Recently, I read Elder Holland’s talk from the October 2010 General Conference. Entitled “Because of Your Faith,” Elder Holland describes the sacrifices and support that has been offered to him personally and to the Church generally and says thank you. It is a heart-felt act of gratitude for the many people who serve in the church; specifically, gratitude for the many people who serve in the church in the Mormon corridor today and therein lies the rub.
Part of the purpose of “remembering the captivity of our fathers” is to remind us of the importance of the Gospel by considering what others have sacrificed to participate therein. We tell stories of the pioneers and engage in ritualized re-enactments of particular companies in an effort to reinforce the idea that faith, sufficient to overcome, drove these folks through snow and fatigue. There is certainly no lack of stories regarding people in poor countries who walk or ride buses for hours to attend church or temple. Unfortunately, these often seem to us to just be stories. We remember the captivity of our fathers in the abstract, but we also managed to sneak a Nano onto Trek to occupy us during the boring bits. If you live in the Mormon corridor (and aren’t a migrant worker), you are much more likely to be a child of privilege than a child of sacrifice.
Elder Holland, likening the scriptures unto us, is thus forced to discuss the sacrifices of going a week without make-up, spending a night in a snow cave, or getting up a couple hours earlier to make a temple shift on time. Even the sacrifice of his mother, in temporarily taking a job to pay his mission bills, is the sort of thing that many women today would consider a blessing (only having to work temporarily). I should say that, for many people, these are genuine sacrifices and they should be praised. Elder Holland is right to praise them. But consider how the talk may have been different if he had strayed outside the Mormon Corridor for examples. What if he had shown video of those Guatemalans who walk miles to attend church? What if he had shown the crushing poverty that many third-world members live in, often while paying a perfect tithe?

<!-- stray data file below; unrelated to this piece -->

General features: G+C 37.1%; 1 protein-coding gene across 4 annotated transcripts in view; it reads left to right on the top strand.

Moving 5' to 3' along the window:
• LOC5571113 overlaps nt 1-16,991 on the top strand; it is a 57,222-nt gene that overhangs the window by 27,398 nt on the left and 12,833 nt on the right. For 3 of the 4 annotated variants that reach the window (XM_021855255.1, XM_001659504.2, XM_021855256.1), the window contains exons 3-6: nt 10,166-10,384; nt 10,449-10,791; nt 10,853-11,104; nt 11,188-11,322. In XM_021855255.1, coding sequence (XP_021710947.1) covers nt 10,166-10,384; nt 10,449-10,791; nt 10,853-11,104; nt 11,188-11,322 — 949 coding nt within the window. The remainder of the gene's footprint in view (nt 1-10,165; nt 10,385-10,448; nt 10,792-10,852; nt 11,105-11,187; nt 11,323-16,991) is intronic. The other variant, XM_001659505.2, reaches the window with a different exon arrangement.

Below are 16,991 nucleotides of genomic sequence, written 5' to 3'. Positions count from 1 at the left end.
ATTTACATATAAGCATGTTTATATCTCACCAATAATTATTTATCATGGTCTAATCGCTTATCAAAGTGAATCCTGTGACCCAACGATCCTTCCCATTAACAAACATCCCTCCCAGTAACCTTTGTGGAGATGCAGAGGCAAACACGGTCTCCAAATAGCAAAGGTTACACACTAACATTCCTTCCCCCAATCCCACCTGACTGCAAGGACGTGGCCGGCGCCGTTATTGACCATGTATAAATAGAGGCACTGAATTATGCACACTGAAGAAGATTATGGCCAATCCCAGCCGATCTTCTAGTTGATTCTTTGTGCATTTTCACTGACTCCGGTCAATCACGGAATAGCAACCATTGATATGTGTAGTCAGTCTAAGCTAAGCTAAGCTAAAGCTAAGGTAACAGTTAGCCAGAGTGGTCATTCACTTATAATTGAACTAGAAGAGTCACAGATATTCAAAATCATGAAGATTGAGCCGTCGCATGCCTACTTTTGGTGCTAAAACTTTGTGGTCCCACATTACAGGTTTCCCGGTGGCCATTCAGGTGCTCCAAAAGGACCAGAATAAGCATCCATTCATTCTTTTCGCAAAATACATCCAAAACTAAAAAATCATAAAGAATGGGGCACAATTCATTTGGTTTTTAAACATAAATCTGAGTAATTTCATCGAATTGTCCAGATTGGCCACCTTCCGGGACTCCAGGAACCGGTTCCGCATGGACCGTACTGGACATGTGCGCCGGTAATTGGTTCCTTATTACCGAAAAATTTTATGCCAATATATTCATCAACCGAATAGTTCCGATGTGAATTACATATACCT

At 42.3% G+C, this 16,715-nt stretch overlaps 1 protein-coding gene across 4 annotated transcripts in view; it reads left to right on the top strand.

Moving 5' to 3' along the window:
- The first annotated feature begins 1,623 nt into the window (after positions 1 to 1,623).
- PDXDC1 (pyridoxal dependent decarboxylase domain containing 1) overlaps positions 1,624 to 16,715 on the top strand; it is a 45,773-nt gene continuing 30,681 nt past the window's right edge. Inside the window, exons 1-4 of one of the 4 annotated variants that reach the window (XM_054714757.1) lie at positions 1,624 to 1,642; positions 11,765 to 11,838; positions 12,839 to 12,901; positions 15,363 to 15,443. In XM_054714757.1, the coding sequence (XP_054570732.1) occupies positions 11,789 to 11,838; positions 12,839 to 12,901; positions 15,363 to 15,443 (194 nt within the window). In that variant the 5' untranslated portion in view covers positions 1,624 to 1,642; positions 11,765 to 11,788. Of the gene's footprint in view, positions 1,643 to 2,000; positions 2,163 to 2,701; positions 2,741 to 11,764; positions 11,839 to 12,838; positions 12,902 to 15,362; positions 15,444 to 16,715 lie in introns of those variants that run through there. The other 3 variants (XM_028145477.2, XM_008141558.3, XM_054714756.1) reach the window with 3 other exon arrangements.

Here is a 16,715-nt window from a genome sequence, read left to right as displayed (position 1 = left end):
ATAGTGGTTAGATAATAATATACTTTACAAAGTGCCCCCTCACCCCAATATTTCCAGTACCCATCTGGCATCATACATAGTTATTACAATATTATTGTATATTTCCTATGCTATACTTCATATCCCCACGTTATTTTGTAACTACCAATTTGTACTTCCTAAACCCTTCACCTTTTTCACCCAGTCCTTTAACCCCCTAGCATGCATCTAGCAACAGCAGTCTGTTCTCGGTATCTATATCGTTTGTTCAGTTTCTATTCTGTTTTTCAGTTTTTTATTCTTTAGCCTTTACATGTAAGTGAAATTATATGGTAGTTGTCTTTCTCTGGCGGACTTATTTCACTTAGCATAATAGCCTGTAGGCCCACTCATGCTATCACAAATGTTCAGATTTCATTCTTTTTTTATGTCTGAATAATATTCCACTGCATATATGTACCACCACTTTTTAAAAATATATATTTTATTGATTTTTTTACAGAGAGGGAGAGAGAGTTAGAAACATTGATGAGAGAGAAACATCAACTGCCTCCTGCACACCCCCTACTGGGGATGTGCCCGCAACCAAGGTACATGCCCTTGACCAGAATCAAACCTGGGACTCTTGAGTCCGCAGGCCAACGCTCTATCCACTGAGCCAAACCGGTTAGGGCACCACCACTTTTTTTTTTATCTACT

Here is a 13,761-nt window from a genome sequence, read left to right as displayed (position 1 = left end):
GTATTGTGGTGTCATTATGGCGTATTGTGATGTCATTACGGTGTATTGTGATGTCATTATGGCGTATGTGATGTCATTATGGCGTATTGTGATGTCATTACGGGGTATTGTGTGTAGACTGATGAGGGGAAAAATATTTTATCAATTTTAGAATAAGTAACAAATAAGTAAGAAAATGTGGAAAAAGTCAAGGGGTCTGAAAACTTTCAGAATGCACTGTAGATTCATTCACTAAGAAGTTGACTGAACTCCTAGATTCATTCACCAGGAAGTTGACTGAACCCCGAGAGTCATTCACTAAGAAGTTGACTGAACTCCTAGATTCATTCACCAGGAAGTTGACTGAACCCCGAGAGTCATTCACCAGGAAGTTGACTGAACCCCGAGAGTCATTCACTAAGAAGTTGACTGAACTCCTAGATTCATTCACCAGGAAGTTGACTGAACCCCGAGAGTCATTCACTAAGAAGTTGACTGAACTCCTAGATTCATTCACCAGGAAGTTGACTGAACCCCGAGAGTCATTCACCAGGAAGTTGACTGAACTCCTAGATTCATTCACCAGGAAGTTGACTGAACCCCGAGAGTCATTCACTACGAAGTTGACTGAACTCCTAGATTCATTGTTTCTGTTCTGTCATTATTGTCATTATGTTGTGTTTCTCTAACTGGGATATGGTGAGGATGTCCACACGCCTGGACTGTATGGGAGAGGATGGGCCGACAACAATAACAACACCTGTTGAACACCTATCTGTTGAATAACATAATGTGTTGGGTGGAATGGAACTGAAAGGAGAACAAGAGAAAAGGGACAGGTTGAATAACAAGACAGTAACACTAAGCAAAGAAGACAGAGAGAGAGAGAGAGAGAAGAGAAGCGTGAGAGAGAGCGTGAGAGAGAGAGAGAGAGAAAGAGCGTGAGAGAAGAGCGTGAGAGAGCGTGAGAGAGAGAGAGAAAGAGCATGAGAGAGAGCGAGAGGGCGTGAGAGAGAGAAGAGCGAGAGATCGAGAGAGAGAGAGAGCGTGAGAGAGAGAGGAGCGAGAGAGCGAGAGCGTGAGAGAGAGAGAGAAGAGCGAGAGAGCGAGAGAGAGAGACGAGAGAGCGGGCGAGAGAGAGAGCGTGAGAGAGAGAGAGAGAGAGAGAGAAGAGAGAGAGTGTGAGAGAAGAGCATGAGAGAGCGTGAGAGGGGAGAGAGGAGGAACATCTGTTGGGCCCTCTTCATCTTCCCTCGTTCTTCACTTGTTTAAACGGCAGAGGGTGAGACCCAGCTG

One of the stated reasons that the early pioneers are considered so strong is because they sacrificed so much. Unfortunately, great sacrifice often results in no temporal blessing. In most cases, if you skip the big game because of your stance on Sabbath breaking, the team loses (assuming you are the best player or some such). Most of our sacrifices aren’t rewarded. We do them because they are what we should do. This is a good thing, because, among other reasons, those mutual sacrifices, unacknowledged and unrewarded, can bind us together. Suffering can make a people. At the same time, the Church in the Mormon corridor asks less and less of us (unless we are the bishop or RS president). Our desire to not interfere with family what-not means that church has been regulated primarily to the weekends (and possibly youth night). If we are in a large ward, and aren’t incredibly socially inclined, we are lucky to know the names of half the people who attend. Being a Mormon in the Mormon Corridor has less of an entry fee and less of a maintenance fee all the time.